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For some use cases it might be useful have access to the current job ID or instance from within the job function itself. Or to store arbitrary data on jobs.

RQ’s Job Object

Job Creation

When you enqueue a function, a job will be returned. You may then access the id property, which can later be used to retrieve the job.

from rq import Queue
from redis import Redis
from somewhere import count_words_at_url

redis_conn = Redis()
q = Queue(connection=redis_conn)  # no args implies the default queue

# Delay execution of count_words_at_url('')
job = q.enqueue(count_words_at_url, '')
print('Job id: %s' %

Or if you want a predetermined job id, you may specify it when creating the job.

job = q.enqueue(count_words_at_url, '', job_id='my_job_id')

A job can also be created directly with Job.create().

from rq.job import Job

job = Job.create(count_words_at_url, '')
print('Job id: %s' %

# create a job with a predetermined id
job = Job.create(count_words_at url, '', id='my_job_id')

The keyword arguments accepted by create() are:

In the last case, if you want to pass description and ttl keyword arguments to your job and not to RQ’s enqueue function, this is what you do:

job = Job.create(count_words_at_url,
          ttl=30,  # This ttl will be used by RQ
              'description': 'Function description', # This is passed on to count_words_at_url
              'ttl': 15  # This is passed on to count_words_at_url function

Retrieving Jobs

All job information is stored in Redis. You can inspect a job and its attributes by using Job.fetch().

from redis import Redis
from rq.job import Job

redis = Redis()
job = Job.fetch('my_job_id', connection=redis)
print('Status: %s' % job.get_status())

Some interesting job attributes include:

If you want to efficiently fetch a large number of jobs, use Job.fetch_many().

jobs = Job.fetch_many(['foo_id', 'bar_id'], connection=redis)
for job in jobs:
    print('Job %s: %s' % (, job.func_name))

Job Status

The status of a job can be one of the following:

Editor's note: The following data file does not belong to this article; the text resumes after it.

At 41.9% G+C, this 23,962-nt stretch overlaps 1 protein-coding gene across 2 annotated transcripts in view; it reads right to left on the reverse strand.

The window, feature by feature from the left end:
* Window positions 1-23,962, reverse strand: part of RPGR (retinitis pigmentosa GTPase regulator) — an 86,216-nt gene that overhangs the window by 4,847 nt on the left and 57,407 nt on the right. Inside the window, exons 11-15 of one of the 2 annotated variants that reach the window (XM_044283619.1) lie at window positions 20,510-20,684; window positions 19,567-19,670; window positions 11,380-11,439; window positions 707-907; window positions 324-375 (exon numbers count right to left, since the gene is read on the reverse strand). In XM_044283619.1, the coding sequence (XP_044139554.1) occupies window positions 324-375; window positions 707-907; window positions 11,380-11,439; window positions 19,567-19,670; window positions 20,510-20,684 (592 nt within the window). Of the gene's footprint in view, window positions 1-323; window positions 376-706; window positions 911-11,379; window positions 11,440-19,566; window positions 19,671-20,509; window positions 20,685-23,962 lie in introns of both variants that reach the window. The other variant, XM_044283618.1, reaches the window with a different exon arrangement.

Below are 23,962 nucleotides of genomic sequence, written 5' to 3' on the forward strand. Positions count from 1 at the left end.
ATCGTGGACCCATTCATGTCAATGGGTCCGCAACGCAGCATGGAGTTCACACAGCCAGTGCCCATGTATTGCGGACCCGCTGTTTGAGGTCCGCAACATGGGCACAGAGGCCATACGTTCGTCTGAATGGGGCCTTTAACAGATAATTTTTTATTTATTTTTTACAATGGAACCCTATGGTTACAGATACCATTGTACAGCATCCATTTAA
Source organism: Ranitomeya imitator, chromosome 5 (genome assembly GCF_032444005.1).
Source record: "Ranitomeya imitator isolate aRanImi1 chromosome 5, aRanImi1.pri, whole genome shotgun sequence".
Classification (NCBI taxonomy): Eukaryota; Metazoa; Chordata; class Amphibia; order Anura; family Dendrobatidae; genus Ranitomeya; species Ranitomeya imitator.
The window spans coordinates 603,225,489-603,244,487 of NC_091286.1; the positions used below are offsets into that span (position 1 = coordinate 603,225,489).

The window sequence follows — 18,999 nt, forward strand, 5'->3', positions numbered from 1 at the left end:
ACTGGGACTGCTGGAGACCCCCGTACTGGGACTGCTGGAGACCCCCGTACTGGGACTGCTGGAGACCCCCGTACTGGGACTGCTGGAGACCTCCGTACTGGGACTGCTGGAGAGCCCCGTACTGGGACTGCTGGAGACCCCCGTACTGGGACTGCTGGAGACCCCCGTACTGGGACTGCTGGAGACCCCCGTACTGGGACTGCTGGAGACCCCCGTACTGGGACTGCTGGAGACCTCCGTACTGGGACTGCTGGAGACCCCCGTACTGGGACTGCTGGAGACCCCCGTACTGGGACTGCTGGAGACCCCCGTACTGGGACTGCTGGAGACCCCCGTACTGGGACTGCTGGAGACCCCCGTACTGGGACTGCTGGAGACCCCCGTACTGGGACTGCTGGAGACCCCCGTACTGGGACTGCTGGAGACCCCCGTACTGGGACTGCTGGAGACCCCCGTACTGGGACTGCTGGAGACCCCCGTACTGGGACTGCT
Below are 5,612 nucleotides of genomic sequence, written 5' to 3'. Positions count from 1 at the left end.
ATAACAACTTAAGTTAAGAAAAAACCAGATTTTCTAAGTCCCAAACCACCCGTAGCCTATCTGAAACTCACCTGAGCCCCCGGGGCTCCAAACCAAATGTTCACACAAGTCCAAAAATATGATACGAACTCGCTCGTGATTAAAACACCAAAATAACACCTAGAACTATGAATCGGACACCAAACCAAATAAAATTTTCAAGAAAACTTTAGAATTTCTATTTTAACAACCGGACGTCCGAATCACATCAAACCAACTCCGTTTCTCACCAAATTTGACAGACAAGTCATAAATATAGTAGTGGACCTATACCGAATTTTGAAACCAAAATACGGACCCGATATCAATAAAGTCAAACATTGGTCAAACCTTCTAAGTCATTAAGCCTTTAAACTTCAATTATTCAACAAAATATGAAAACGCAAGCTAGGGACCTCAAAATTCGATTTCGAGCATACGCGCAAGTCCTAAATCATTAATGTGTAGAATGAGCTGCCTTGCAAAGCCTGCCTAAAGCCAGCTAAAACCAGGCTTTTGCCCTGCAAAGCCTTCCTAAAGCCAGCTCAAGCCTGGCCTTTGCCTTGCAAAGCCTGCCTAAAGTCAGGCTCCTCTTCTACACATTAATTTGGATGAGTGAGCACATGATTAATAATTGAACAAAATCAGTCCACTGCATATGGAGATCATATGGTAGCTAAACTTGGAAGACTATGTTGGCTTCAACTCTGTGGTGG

These statuses can also be accessed from the job object using boolean properties, such as job.is_finished.

Stopping a Currently Executing Job

New in version 1.7.0

You can use send_stop_job_command() to tell a worker to immediately stop a currently executing job. A job that’s stopped will be sent to FailedJobRegistry.

from redis import Redis
from rq.command import send_stop_job_command

redis = Redis()

# This will raise an exception if job is invalid or not currently executing
send_stop_job_command(redis, job_id)

Unlike failed jobs, stopped jobs will not be automatically retried if retry is configured. Subclasses of Worker which override handle_job_failure() should likewise take care to handle jobs with a stopped status appropriately.

Canceling a Job

New in version 1.10.0

To prevent a job from running, cancel a job, use job.cancel().

from redis import Redis
from rq.job import Job
from rq.registry import CanceledJobRegistry
from .queue import Queue

redis = Redis()
job = Job.fetch('my_job_id', connection=redis)

job.get_status()  # Job status is CANCELED

registry = CanceledJobRegistry(job.origin, connection=job.connection)
print(job in registry)  # Job is in CanceledJobRegistry

Canceling a job will remove:

  1. Sets job status to CANCELED
  2. Removes job from queue
  3. Puts job into CanceledJobRegistry

Note that job.cancel() does not delete the job itself from Redis. If you want to delete the job from Redis and reclaim memory, use job.delete().

Note: if you want to enqueue the dependents of the job you are trying to cancel use the following:

from rq import cancel_job

Job / Queue Creation with Custom Serializer

When creating a job or queue, you can pass in a custom serializer that will be used for serializing / de-serializing job arguments. Serializers used should have at least loads and dumps method. The default serializer used is pickle.